NOTE OF BLOOMING PLANTS
This is a great spring for blooming plants.
One of the most noticeable plants is the primrose jasmine. They
are the large (6 feet tall, 12 feet around) dark green mounds
covered with yellow half-dollar-size blooms. Unfortunately,
unlike most of the other jasmine, primrose jasmine is not fragrant.
It is an invincible xeriscape plant, however, and the deer do
not eat it, so it is a good choice for most San Antonio neighborhoods.
Primrose jasmine blooms best in full sun but can tolerate considerable
plant that looks a lot like primrose jasmine from a distance
is also blooming now; it is Lady Banks old-fashioned rose. Some
Lady Banks have a fragrance and thorns, but most are thornless
without much of a fragrance. The flowers can be a lemon-yellow
color or white. Deer eat at the Lady Banks but in my neighborhood
they (the Lady Banks) manage to outgrow the browsing and bloom
above the browse line. Lady Banks is even larger than primrose
jasmine and is also a good xeriscape plant.
spirea has creamy white blooms on a weeping shrub. It makes
a good xeriscape plant but will be eaten by deer and does not
get as large (6 by 6) as Lady Banks or primrose
jasmine. Bridlewreath has some shade tolerance but blooms best
in morning sun or full sun.
irises are blooming wonderfully this spring. A cool, long spring
suits them well. The old fashioned blues and whites bloom first
and now the fancier German iris are ready to make a show. They
come in yellows, whites, blues, maroons, oranges and bicolors.
Many have pleasant fragrances. Irises are premiere xeriscape
and deer proof plants. I like to use them as groundcovers for
full sun areas. The sword-like foliage is attractive all year.
rhizomes are still available in the nurseries. Planted now they
will not bloom this spring but will be ready for next year.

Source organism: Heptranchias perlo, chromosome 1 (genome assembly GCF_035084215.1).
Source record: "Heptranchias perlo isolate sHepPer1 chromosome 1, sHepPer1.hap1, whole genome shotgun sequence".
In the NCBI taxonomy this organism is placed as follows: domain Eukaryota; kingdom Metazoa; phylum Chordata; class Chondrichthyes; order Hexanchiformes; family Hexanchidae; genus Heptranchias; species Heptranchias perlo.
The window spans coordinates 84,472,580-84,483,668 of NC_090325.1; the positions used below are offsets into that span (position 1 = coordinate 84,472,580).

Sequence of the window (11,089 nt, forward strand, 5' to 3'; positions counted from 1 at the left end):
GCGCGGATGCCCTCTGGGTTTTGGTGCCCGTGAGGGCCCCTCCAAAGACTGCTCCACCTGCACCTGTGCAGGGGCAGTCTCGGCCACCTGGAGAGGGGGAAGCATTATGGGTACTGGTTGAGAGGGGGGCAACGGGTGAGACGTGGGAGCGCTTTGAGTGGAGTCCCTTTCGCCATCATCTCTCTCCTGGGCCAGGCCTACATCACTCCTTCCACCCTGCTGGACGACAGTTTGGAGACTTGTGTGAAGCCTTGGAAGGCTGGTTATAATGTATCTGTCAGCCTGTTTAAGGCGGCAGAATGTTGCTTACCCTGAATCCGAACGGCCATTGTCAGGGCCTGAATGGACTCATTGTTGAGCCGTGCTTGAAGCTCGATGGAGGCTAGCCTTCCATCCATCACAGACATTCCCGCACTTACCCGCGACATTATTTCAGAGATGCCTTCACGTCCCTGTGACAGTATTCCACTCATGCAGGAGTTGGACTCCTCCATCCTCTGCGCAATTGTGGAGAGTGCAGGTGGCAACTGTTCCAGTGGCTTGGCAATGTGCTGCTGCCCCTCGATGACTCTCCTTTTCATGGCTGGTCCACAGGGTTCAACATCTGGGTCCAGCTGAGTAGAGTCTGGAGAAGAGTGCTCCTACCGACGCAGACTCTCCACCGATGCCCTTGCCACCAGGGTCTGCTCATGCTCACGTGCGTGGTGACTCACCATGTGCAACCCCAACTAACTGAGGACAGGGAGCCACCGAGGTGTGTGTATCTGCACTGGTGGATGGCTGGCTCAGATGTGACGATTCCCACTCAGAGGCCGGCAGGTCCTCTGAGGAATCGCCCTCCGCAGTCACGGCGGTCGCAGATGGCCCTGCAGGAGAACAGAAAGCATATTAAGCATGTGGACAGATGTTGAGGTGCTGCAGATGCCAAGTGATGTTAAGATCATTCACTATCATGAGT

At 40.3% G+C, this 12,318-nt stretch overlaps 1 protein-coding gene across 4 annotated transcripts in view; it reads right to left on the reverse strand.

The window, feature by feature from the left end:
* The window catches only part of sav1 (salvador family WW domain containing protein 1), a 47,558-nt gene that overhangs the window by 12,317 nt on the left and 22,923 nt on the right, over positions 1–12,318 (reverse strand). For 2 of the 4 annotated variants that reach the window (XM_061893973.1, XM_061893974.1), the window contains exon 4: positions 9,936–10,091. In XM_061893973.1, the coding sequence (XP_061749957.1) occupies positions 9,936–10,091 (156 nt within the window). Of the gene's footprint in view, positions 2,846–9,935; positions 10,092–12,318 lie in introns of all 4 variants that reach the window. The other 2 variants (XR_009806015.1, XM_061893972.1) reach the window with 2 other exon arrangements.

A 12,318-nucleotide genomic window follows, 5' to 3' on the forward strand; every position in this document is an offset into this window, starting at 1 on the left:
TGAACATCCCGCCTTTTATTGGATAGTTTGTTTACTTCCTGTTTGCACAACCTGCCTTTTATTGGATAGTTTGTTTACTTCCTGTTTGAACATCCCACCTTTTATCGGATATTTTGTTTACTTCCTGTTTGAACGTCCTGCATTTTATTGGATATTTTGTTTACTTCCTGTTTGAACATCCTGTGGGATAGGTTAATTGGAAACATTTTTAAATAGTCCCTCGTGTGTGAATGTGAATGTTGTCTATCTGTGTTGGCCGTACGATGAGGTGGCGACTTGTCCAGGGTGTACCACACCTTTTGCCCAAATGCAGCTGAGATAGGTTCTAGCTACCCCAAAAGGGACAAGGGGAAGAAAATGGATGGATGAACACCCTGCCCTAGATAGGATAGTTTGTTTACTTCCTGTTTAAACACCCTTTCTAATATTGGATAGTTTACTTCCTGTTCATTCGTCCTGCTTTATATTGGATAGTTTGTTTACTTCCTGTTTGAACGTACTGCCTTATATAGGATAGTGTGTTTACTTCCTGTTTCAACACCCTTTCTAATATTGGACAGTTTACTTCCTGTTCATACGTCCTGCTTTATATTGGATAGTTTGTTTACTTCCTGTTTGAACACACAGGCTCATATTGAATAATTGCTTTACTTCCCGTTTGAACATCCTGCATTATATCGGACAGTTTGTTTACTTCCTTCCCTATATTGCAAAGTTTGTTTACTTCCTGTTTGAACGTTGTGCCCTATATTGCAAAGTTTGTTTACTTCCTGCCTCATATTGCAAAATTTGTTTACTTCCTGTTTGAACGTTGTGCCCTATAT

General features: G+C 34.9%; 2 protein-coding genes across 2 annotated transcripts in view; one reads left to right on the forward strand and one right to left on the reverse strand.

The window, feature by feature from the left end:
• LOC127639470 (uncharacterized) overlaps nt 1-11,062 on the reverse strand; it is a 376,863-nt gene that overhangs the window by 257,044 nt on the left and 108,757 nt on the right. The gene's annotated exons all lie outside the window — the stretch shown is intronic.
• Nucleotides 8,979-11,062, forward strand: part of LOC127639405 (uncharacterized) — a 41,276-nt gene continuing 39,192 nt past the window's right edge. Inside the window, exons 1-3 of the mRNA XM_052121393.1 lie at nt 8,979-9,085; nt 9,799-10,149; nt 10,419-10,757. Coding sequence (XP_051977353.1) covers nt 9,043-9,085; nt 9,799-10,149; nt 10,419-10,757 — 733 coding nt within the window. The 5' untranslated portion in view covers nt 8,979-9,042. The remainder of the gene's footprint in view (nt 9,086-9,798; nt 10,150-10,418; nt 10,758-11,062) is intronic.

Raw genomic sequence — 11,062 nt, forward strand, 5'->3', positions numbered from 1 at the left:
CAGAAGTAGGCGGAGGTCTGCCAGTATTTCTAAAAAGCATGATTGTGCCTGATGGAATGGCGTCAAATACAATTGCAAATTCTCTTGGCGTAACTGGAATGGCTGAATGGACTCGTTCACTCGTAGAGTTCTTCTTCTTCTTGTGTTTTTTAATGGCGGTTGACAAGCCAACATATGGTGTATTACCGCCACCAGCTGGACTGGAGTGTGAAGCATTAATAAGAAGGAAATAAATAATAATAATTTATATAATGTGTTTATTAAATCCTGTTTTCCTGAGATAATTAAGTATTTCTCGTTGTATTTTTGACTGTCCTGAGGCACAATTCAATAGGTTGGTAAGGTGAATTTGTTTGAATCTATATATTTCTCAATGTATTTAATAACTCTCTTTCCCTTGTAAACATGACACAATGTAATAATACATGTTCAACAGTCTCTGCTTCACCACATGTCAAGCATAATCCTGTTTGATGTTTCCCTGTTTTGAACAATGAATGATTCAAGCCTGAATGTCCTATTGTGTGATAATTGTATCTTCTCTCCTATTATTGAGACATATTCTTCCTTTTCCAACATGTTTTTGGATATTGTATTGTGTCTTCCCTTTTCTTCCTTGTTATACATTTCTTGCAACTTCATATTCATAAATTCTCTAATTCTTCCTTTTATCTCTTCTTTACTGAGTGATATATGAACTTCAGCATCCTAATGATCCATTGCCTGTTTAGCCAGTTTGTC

Some of the later irises available in containers at nurseries
can be transplanted to the garden in time to bloom this year
if it is done quickly.
pink-red blooming trees just under the edge of live oaks and
other large shade trees are redbuds. They are inconspicuous
for most of the year but make a good show every spring. There
are several selections available. The Mexican, Texas or Oklahoma
versions seem to tolerate drought better than the Eastern redbud.
Deer do not seem to like redbud foliage or blooms in most neighborhoods.
the redbud is an irregular old-fashioned small tree that does
best hidden among the plant border, the Bradford pear is at
its best as a specimen tree in full sun. It is a fast but disciplined
grower that produces a compact crown which is now covered with
white blooms and light-green new leaves. There are other ornamental
pears closely related to Bradford that are also blooming now.
Most are sterile so there will not be any fruit.
buckeyes are sometimes mistaken for redbuds. They have pink
flowers and shade tolerance as well, but they are less tree-like
and often form thickets along fence lines. Redbud fruit is a
long pod and Mexican buckeye fruit are in capsules with four
compartments. Most Mexican buckeyes have seeds on the plant
through the spring. If you cant tell which pink-blooming
plant it is, get close enough to see if there are still four-section
capsules hanging; if there are, it is a Mexican buckeye.
have written about Texas Gold columbines many times. They are
among my favorite plants with their maidenhair fern-type foliage
and yellow shooting star blooms. They are blooming now in clumps
under deciduous trees. I like their blooms and their foliage.
They make a great groundcover if your neighborhood is not blessed
by a heavy deer population. Texas Gold columbines looks too
lush to be a xeriscape plant, but it is a native of West Texas
and prospers in our climate.
you take a walk in a typical San Antonio neighborhood the fragrance
of grape bubble gum is floating in the air. Texas mountain laurels
do not bloom for a long period but they are spectacular every
spring with their purple flowers and fragrance. Texas mountain
laurel is a native plant that has outstanding landscape value.
Besides the bloom, it has shiny evergreen foliage and has great
drought resistance as it grows into a small tree or large shrub
(15 feet). Grow it in full sun for maximum bloom. Even in a
neighborhood populated by a heavy deer population, spring can
still be a festival of blue with irises and Texas mountain laurel
growing side by side.